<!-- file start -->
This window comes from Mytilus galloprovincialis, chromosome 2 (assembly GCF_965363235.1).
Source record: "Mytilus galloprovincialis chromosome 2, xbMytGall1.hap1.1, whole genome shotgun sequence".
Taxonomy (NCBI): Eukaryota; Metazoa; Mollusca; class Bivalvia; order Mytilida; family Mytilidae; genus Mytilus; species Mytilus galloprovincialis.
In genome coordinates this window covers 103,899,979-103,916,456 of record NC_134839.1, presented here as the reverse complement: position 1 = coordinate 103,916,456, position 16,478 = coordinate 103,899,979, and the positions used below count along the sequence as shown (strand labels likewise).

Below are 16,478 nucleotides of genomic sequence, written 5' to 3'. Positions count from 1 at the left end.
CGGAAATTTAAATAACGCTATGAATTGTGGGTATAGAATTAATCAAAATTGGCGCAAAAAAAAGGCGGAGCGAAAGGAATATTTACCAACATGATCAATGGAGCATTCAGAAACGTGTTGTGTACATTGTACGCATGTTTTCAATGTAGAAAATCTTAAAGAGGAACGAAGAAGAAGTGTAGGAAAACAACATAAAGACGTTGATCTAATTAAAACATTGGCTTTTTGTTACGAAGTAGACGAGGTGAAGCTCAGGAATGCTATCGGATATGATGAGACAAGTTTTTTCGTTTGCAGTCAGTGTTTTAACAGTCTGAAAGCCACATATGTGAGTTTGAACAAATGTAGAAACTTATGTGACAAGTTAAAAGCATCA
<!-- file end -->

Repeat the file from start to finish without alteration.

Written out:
This window comes from Mytilus galloprovincialis, chromosome 2 (assembly GCF_965363235.1).
Source record: "Mytilus galloprovincialis chromosome 2, xbMytGall1.hap1.1, whole genome shotgun sequence".
Taxonomy (NCBI): Eukaryota; Metazoa; Mollusca; class Bivalvia; order Mytilida; family Mytilidae; genus Mytilus; species Mytilus galloprovincialis.
In genome coordinates this window covers 103,899,979-103,916,456 of record NC_134839.1, presented here as the reverse complement: position 1 = coordinate 103,916,456, position 16,478 = coordinate 103,899,979, and the positions used below count along the sequence as shown (strand labels likewise).

Below are 16,478 nucleotides of genomic sequence, written 5' to 3'. Positions count from 1 at the left end.
CGGAAATTTAAATAACGCTATGAATTGTGGGTATAGAATTAATCAAAATTGGCGCAAAAAAAAGGCGGAGCGAAAGGAATATTTACCAACATGATCAATGGAGCATTCAGAAACGTGTTGTGTACATTGTACGCATGTTTTCAATGTAGAAAATCTTAAAGAGGAACGAAGAAGAAGTGTAGGAAAACAACATAAAGACGTTGATCTAATTAAAACATTGGCTTTTTGTTACGAAGTAGACGAGGTGAAGCTCAGGAATGCTATCGGATATGATGAGACAAGTTTTTTCGTTTGCAGTCAGTGTTTTAACAGTCTGAAAGCCACATATGTGAGTTTGAACAAATGTAGAAACTTATGTGACAAGTTAAAAGCATCA